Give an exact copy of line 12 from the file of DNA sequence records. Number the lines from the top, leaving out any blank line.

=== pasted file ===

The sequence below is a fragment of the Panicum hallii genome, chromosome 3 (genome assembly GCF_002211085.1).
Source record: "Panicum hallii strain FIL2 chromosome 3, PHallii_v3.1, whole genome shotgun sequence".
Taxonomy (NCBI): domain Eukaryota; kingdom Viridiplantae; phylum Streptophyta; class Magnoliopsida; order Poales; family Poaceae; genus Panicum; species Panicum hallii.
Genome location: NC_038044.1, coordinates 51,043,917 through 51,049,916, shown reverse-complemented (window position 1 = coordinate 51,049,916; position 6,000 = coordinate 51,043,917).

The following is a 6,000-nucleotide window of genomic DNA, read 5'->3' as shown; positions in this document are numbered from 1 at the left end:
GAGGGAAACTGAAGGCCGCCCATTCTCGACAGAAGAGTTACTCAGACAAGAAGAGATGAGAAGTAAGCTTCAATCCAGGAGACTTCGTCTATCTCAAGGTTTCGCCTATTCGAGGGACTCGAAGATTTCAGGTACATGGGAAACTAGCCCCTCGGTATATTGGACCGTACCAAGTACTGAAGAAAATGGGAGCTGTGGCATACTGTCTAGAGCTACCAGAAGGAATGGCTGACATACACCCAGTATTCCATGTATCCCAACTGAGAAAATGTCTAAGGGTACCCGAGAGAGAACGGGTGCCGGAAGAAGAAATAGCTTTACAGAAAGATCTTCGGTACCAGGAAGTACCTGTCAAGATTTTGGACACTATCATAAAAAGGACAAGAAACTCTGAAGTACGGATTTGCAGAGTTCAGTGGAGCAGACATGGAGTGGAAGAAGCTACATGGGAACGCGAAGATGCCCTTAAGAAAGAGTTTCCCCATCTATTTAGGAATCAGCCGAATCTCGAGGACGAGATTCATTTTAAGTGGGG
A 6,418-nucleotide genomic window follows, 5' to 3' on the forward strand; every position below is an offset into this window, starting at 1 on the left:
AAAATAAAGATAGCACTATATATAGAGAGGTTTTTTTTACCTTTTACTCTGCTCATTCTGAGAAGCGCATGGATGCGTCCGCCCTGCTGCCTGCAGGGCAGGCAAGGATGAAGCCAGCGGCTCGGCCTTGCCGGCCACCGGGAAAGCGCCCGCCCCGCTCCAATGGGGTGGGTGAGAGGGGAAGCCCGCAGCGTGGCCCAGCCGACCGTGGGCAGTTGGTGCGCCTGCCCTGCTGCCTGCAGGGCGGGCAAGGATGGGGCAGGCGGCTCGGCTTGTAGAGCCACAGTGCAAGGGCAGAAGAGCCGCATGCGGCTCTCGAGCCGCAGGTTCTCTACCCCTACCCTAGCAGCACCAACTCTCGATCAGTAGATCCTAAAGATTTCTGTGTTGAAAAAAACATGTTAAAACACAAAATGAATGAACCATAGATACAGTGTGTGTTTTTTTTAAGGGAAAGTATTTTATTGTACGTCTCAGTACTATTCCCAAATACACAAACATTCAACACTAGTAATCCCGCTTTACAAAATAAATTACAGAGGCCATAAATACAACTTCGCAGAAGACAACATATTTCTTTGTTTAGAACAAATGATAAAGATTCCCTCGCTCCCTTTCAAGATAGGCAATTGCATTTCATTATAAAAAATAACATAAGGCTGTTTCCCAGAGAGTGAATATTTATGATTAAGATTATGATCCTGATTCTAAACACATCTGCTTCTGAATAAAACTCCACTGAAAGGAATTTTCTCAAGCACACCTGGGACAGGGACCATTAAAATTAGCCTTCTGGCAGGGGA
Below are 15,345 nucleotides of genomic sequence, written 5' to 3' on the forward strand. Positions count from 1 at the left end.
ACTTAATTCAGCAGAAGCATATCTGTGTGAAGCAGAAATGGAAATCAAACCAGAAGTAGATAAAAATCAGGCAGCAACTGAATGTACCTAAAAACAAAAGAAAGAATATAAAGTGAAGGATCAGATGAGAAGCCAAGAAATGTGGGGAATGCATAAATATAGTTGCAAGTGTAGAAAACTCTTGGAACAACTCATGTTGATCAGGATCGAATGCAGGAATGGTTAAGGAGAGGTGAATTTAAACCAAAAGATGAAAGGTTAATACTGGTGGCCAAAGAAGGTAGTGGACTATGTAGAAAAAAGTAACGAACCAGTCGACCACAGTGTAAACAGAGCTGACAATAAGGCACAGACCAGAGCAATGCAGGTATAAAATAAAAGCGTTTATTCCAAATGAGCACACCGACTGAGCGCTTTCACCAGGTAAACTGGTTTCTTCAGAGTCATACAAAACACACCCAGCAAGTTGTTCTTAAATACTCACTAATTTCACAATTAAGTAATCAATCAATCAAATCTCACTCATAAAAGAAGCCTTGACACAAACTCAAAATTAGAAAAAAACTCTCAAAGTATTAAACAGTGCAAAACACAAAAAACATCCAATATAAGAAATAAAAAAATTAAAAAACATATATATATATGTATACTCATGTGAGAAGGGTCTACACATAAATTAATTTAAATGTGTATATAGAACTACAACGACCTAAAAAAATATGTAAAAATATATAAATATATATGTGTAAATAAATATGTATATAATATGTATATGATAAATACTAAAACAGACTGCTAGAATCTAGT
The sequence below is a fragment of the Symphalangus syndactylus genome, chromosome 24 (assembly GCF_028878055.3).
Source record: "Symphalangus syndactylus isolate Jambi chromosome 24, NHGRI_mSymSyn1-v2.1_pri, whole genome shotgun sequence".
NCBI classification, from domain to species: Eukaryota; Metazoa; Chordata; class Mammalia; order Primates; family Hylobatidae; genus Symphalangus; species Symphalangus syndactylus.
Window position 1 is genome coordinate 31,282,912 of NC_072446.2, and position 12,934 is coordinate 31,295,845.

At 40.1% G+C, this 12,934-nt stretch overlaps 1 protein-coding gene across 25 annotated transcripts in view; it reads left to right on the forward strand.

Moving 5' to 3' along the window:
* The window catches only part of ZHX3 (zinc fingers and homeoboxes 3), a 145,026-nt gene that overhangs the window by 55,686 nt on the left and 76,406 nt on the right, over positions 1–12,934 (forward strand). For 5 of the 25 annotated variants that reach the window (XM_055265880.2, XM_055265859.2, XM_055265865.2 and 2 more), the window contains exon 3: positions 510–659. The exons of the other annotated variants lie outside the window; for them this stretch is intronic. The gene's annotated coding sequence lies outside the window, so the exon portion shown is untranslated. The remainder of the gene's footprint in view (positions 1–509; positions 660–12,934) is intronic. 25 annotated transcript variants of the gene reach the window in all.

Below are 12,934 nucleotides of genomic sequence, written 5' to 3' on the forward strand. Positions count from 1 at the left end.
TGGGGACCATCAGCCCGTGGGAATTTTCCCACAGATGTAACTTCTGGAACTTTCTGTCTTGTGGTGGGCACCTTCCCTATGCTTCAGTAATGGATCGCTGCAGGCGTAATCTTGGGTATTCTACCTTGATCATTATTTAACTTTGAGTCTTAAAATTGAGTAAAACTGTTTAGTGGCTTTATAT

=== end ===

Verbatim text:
Source record: "Symphalangus syndactylus isolate Jambi chromosome 24, NHGRI_mSymSyn1-v2.1_pri, whole genome shotgun sequence".